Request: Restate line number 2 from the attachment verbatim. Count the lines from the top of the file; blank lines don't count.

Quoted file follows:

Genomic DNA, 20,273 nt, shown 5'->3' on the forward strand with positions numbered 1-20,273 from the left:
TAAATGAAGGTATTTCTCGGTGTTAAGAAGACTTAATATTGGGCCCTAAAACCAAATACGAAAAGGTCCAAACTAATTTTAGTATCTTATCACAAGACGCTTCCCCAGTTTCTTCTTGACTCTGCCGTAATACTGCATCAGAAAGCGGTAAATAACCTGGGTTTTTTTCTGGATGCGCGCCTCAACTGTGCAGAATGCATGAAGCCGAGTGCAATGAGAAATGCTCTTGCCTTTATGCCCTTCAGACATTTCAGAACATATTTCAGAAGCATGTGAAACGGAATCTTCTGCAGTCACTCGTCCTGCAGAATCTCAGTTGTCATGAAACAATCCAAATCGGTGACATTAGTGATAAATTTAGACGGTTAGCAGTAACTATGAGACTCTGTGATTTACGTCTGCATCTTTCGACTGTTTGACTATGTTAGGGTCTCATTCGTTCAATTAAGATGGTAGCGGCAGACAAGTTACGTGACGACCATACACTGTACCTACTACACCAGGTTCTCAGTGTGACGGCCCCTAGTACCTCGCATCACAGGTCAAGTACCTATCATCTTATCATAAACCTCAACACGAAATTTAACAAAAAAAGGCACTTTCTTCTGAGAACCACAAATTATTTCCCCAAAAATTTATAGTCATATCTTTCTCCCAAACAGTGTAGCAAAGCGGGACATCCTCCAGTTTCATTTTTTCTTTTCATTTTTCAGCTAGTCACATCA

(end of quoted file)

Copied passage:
TAAATGAAGGTATTTCTCGGTGTTAAGAAGACTTAATATTGGGCCCTAAAACCAAATACGAAAAGGTCCAAACTAATTTTAGTATCTTATCACAAGACGCTTCCCCAGTTTCTTCTTGACTCTGCCGTAATACTGCATCAGAAAGCGGTAAATAACCTGGGTTTTTTTCTGGATGCGCGCCTCAACTGTGCAGAATGCATGAAGCCGAGTGCAATGAGAAATGCTCTTGCCTTTATGCCCTTCAGACATTTCAGAACATATTTCAGAAGCATGTGAAACGGAATCTTCTGCAGTCACTCGTCCTGCAGAATCTCAGTTGTCATGAAACAATCCAAATCGGTGACATTAGTGATAAATTTAGACGGTTAGCAGTAACTATGAGACTCTGTGATTTACGTCTGCATCTTTCGACTGTTTGACTATGTTAGGGTCTCATTCGTTCAATTAAGATGGTAGCGGCAGACAAGTTACGTGACGACCATACACTGTACCTACTACACCAGGTTCTCAGTGTGACGGCCCCTAGTACCTCGCATCACAGGTCAAGTACCTATCATCTTATCATAAACCTCAACACGAAATTTAACAAAAAAAGGCACTTTCTTCTGAGAACCACAAATTATTTCCCCAAAAATTTATAGTCATATCTTTCTCCCAAACAGTGTAGCAAAGCGGGACATCCTCCAGTTTCATTTTTTCTTTTCATTTTTCAGCTAGTCACATCA